Thank God for “transformed nonconformists” like Paul, Peter, Patrick, Caroline Gowan, and all the rest! Thousands of youth are in Confirmation classes like ours this Spring. May the Spirit form them into “transformed nonconformists” serving our God who “makes all things new”!

John Wesley on Voting–and Community

“I met those of our society who had votes in the ensuing election, and advised them, 1. To vote, without fee or reward, for the person they judged most worthy: 2. To speak no evil of the person they voted against: And, 3. To take care their spirits were not sharpened against those that voted on the other side.”                             –John Wesley, October  6, 1774

Some of my United Methodist colleagues have recently rediscovered Wesley’s election-year advice. If they haven’t already, I hope they will soon build a Sunday message around these words. But my unscientific assessment suggests that will happen rarely if at all. “Be sure to vote” is all the political speech many pastors dare in public. Besides, worship calendars in November are already overcrowded with stewardship season, Veterans Day on Sunday this year, Thanksgiving, then a week to breathe before Advent begins. We’re busy, busy, busy. Besides, “voting” isn’t in the lectionary.

Nevertheless, I believe Wesley’s words contain a word from the Lord that needs to be heard–more than echoes of “busy, busy, busy”. So I urge some of my active colleagues to reprioritize beyond “worship as usual”. Yes, sisters and brothers, I hear you: “Easy for you to say from the safety of retirement.” Yes, and even easier since I’ll be out of the country when the election happens. But this word needs to be heard. On Nov. 7, winners and losers will have to figure out how to live together for four more years. Folks with diverse political views will still have to worship and work together. Wesley’s wisdom provides an alternative to the prevailing polarization and winner-take-all attitude.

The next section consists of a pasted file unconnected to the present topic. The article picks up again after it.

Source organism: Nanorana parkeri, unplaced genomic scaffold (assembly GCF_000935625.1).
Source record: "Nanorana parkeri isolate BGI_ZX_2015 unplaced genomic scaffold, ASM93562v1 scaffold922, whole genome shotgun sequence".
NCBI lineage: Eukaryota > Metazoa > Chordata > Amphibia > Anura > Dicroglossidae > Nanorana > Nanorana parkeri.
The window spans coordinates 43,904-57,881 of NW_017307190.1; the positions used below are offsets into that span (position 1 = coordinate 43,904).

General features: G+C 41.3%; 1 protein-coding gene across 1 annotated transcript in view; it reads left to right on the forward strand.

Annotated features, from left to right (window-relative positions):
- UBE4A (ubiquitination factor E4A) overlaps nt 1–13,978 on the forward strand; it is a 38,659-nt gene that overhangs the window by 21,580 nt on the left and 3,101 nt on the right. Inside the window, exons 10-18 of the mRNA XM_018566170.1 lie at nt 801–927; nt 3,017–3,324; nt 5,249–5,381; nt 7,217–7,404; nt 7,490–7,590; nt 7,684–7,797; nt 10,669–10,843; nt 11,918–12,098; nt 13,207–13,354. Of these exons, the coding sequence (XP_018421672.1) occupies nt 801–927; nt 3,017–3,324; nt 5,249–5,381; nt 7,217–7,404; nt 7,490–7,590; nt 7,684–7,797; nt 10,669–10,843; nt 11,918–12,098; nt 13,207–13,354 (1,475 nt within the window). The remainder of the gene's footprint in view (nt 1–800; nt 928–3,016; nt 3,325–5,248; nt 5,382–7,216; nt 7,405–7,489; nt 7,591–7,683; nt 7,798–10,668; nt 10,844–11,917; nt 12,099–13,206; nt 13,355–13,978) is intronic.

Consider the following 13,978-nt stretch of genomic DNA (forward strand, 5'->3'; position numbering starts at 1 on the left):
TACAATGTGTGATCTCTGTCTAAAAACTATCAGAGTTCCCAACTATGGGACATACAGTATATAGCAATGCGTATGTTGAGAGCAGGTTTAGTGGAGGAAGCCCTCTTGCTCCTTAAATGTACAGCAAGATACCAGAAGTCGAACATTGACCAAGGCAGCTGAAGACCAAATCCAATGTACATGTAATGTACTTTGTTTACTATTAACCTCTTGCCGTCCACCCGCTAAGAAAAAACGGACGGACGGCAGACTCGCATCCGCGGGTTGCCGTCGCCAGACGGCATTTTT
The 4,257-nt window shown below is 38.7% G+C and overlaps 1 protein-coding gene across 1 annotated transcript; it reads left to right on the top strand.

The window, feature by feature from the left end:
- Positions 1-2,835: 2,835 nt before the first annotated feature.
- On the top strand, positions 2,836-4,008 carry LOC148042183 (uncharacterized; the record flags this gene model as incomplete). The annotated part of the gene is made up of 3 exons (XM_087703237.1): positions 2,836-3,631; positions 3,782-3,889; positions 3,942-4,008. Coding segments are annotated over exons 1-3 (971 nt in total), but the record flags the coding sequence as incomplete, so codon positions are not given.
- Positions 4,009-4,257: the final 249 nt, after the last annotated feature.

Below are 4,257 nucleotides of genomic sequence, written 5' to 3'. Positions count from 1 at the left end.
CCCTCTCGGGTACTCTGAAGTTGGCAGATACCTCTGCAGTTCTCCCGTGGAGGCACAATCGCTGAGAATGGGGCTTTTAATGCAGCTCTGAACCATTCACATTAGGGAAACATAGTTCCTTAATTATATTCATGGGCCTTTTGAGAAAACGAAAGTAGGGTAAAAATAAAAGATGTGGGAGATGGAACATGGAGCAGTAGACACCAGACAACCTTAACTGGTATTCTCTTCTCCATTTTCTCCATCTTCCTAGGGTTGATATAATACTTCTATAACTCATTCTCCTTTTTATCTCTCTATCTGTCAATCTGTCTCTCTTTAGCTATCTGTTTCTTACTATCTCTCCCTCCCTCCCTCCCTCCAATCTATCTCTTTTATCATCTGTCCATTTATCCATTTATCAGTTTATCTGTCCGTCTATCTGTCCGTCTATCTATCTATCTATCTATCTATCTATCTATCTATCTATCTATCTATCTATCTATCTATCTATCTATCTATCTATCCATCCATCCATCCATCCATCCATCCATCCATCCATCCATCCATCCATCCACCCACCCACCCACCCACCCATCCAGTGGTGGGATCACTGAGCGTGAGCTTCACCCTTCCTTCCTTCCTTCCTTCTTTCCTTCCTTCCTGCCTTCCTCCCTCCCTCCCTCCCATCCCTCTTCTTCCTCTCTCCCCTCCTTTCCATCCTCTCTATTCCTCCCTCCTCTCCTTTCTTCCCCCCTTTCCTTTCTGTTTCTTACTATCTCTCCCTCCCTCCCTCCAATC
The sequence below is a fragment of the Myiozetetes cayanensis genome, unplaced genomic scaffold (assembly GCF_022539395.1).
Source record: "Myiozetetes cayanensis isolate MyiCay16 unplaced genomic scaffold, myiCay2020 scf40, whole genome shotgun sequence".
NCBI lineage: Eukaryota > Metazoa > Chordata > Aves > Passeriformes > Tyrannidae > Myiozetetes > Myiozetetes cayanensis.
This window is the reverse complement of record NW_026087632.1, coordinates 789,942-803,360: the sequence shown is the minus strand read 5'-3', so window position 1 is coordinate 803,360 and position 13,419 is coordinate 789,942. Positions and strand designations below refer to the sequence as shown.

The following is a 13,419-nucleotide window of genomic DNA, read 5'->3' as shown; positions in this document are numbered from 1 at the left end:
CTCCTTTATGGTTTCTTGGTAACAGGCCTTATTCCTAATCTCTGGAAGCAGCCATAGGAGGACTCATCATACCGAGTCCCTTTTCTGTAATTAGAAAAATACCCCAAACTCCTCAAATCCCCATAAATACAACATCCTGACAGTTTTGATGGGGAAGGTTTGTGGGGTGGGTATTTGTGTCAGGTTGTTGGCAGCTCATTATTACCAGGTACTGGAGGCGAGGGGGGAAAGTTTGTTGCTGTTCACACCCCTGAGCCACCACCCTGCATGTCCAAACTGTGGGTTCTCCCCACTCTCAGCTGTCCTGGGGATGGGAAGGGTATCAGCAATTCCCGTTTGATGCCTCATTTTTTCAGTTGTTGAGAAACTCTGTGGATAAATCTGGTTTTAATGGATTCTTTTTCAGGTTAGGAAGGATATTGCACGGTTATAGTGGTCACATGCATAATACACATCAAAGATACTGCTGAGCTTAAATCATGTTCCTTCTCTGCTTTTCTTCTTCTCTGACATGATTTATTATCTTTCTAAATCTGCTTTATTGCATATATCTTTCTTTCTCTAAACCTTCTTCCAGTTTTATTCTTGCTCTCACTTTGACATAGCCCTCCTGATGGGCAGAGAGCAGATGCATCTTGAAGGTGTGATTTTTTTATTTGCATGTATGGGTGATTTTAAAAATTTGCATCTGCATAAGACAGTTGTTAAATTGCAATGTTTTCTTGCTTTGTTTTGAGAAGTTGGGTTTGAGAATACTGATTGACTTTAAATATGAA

If I were preaching, I’d ground the message biblically in Romans 13-15. Paul points out that “Love does no wrong to a neighbor…love is the fulfilling of the law.” (13:8-10) In ch. 14 he calls for tolerance among folks with very different strongly held views. “Why do you pass judgment on your neighbor?” (14:10) Being right matters less than making sure we do not cause our neighbor to stumble (14:13). Paul moves on to remind us that building up our neighbor matters more than pleasing ourselves (15:1-2) and challenges everyone to “Welcome one another…just as Christ has welcomed you…” (15:7)

I’d address Wesley’s three points (not my typical preaching MO) from that perspective:1. To vote, without fee or reward, for the person they judged most worthy:” I identify the “fee or reward” that tempts us today as narrow self-interest. Today’s political propaganda addresses one very basic question: “What’s in it for me?” Rarely do we ask “What’s best for our society as a whole?” “The common good” isn’t commonly considered in our political discourse. Rarely does a candidate or elected politician dare call for sacrifice to help the neediest among us, or to achieve a worthy common goal, e.g. deficit reduction. Jesus urged us to put others’ needs before our own. “The person judged most worthy” sounds to me like the one who would best serve the common good. What if from now on we refuse to settle for endless political pandering to narrow self-interest? What if we demanded that candidates address their vision of “the common good” and how to achieve it?